The researchers claim the discovery poses exciting questions in the search for extra-terrestrial life
Scientists have uncovered what they believe may be the world’s oldest fossils suggesting life on Earth began billions of years ago when the planet was still in its infancy.
Remains of microorganisms at least 3.77 billion years old have been found encased in quartz layers in northern Quebec's Nuvvuagittuq Supracrustal Belt, in Canada.
The research team – made up of international scientists led by the University of London – believe the fossils could date as far back as 4.3 billion years.
The study is published in the journal Nature.
The research suggests the fossils could be older than the 3.7 billion years assigned to rock features found in Greenland, which were proposed to be fossils in August last year.
If so they would provide direct evidence of the oldest known life forms on Earth.
The research suggests that life appeared on Earth extremely quickly – in a relative sense – following the Late Heavy Bombardment (LHB) – believed to have occurred between 4.1 and 3.8 billion years ago.
During the LHB the planets in our solar system underwent a huge bombardment from wayward asteroids – something that would likely have sterilised any life on the earth’s surface.
UCL's Matthew Dodd said the newly discovered fossils - half the width of a human hair and up to half a millimetre in length - lived near a vent in the seafloor where water was heated by a volcano.
The fossils take the form of red tubes and filaments made by ocean-living bacteria that fed on iron.
“Our discovery supports the idea that life emerged from hot, seafloor vents shortly after planet Earth formed,” said Mr Dodd. “This speedy appearance of life on Earth fits with other evidence of recently discovered 3,700 million year old sedimentary mounds that were shaped by microorganisms.”
"These discoveries demonstrate life developed on Earth at a time when Mars and Earth had liquid water at their surfaces, posing exciting questions for extra-terrestrial life.
"If life happened so quickly on Earth, then could we expect it to be a simple process that could start on other planets?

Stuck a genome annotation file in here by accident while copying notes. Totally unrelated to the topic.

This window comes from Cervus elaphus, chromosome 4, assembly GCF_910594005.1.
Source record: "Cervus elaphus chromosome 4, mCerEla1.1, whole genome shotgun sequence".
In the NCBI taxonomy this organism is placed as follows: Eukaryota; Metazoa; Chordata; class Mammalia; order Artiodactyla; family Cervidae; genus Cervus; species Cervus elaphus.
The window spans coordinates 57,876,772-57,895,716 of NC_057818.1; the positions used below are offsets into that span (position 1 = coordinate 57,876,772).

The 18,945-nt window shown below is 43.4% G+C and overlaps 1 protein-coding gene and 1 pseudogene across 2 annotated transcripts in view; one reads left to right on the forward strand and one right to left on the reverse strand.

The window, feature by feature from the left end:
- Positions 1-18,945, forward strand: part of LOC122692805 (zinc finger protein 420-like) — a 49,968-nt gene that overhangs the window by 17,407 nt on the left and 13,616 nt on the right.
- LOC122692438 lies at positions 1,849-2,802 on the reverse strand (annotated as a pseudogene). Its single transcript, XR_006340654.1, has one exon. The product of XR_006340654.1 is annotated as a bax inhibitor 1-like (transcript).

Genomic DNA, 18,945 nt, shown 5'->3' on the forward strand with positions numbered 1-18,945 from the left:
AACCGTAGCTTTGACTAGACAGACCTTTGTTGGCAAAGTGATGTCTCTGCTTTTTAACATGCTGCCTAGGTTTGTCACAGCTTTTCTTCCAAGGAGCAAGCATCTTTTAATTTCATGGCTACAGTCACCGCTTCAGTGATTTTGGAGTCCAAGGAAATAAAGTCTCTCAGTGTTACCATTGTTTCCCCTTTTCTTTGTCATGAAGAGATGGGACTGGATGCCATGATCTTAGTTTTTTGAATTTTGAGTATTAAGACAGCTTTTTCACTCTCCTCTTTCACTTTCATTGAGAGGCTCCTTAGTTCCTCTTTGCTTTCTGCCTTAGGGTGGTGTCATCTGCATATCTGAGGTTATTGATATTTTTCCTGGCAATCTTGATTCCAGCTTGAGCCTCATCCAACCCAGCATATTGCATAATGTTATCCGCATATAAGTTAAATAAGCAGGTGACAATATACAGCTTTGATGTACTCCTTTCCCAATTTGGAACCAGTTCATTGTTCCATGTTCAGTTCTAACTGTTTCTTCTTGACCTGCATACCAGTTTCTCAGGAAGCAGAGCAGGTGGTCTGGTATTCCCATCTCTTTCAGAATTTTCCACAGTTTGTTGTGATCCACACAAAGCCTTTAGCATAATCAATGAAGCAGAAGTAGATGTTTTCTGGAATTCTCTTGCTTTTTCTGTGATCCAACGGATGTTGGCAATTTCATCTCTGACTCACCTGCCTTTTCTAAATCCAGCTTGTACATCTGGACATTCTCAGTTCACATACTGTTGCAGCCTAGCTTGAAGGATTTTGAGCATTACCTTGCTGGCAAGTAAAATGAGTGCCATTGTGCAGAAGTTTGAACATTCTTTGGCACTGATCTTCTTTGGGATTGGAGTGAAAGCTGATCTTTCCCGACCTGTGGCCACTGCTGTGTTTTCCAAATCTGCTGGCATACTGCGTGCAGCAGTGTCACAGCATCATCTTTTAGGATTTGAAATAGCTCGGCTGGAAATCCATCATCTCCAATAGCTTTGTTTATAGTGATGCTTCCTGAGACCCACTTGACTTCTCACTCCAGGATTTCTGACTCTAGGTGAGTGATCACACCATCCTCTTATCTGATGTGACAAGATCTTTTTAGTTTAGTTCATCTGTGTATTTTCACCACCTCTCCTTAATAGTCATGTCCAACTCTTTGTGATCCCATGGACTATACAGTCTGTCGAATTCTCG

"We could expect to find evidence for past life on Mars four billion years ago."
He warned however that it still may be true that Earth was "just a special case."
Astronomy Ireland editor David Moore cautioned that it is unlikely that the fossils could date to before the LHB but said if they did - it may suggest that single-cellular life formed on Earth not once but twice.
“We do think there are millions of planets with the right conditions for life throughout our own galaxy and we recently ran a story to say that we now think there are two trillion galaxies,” he said.
He said many scientists "think but can’t prove for sure" that given the right conditions simple life could form relatively easily and "in pretty quick order."
“We are still looking to see if it happened on Mars, the moons of Jupiter, the moons of Saturn and if it happened twice on Earth and several other places in one Solar system [...] that would almost certainly mean the universe is teeming with life," he said.
He cautioned that any evidence of microbial life would not provide answers to the question of whether there is intelligent life outside of Earth.
“Whether we will ever end up communicating with other intelligent civilizations; that is actually almost a completely different question,” he said.
“It is dramatically different to get from ‘can life get started’ to ‘can it become intelligent.’”
The key question facing this latest discovery is how certain the researchers can be that the rock features were produced by living organisms – with some scientists sceptical about the latest discovery.
Martin J Van Kranendonk, of the University of New South Wales in Australia - who reported last year’s Greenland findings - said that the UCL findings are "not fossils" claiming the UCL paper’s evidence for a biological origin falls short.
NASA geologist Abigail Allwood said the study was "one of the most detailed cases yet made" for evidence of life in rocks older than 3.5 billion years but added that it was "an extraordinary claim to make - and you do need extraordinary evidence."
"I think the jury is still out a little bit," she said.
The UCL scientists have already systematically examined ways the tubes and filaments could have been made through non-biological methods – but found all of the possibilities unlikely.
Study lead Dr Dominic Papineau said the evidence supports the idea that the structures were the product of the process of decaying organic matter.
“The fact we unearthed them from one of the oldest known rock formations, suggests we’ve found direct evidence of one of Earth’s oldest life forms,” he said. “This discovery helps us piece together the history of our planet and the remarkable life on it, and will help to identify traces of life elsewhere in the universe.”